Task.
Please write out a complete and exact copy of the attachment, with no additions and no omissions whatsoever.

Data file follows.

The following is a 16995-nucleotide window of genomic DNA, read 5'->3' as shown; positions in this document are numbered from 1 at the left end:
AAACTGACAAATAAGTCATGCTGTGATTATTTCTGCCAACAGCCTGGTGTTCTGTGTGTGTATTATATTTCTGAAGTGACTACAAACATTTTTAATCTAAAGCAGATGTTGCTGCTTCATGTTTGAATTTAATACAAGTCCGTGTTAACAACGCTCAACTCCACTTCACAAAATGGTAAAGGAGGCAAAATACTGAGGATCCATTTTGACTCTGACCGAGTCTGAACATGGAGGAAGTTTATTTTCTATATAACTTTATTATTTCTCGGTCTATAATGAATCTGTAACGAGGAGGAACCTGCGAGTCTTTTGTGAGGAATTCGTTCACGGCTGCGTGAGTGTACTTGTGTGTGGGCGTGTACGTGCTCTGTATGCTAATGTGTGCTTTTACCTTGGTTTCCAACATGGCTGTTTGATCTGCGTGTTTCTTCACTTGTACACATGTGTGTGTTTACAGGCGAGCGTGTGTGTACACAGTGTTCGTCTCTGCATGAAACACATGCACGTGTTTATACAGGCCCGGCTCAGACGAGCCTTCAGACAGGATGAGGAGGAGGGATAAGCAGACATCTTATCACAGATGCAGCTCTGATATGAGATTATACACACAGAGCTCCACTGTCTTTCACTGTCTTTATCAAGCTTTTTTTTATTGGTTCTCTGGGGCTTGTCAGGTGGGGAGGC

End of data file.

The following is a 16995-nucleotide window of genomic DNA, read 5'->3' as shown; positions in this document are numbered from 1 at the left end:
AAACTGACAAATAAGTCATGCTGTGATTATTTCTGCCAACAGCCTGGTGTTCTGTGTGTGTATTATATTTCTGAAGTGACTACAAACATTTTTAATCTAAAGCAGATGTTGCTGCTTCATGTTTGAATTTAATACAAGTCCGTGTTAACAACGCTCAACTCCACTTCACAAAATGGTAAAGGAGGCAAAATACTGAGGATCCATTTTGACTCTGACCGAGTCTGAACATGGAGGAAGTTTATTTTCTATATAACTTTATTATTTCTCGGTCTATAATGAATCTGTAACGAGGAGGAACCTGCGAGTCTTTTGTGAGGAATTCGTTCACGGCTGCGTGAGTGTACTTGTGTGTGGGCGTGTACGTGCTCTGTATGCTAATGTGTGCTTTTACCTTGGTTTCCAACATGGCTGTTTGATCTGCGTGTTTCTTCACTTGTACACATGTGTGTGTTTACAGGCGAGCGTGTGTGTACACAGTGTTCGTCTCTGCATGAAACACATGCACGTGTTTATACAGGCCCGGCTCAGACGAGCCTTCAGACAGGATGAGGAGGAGGGATAAGCAGACATCTTATCACAGATGCAGCTCTGATATGAGATTATACACACAGAGCTCCACTGTCTTTCACTGTCTTTATCAAGCTTTTTTTTATTGGTTCTCTGGGGCTTGTCAGGTGGGGAGGC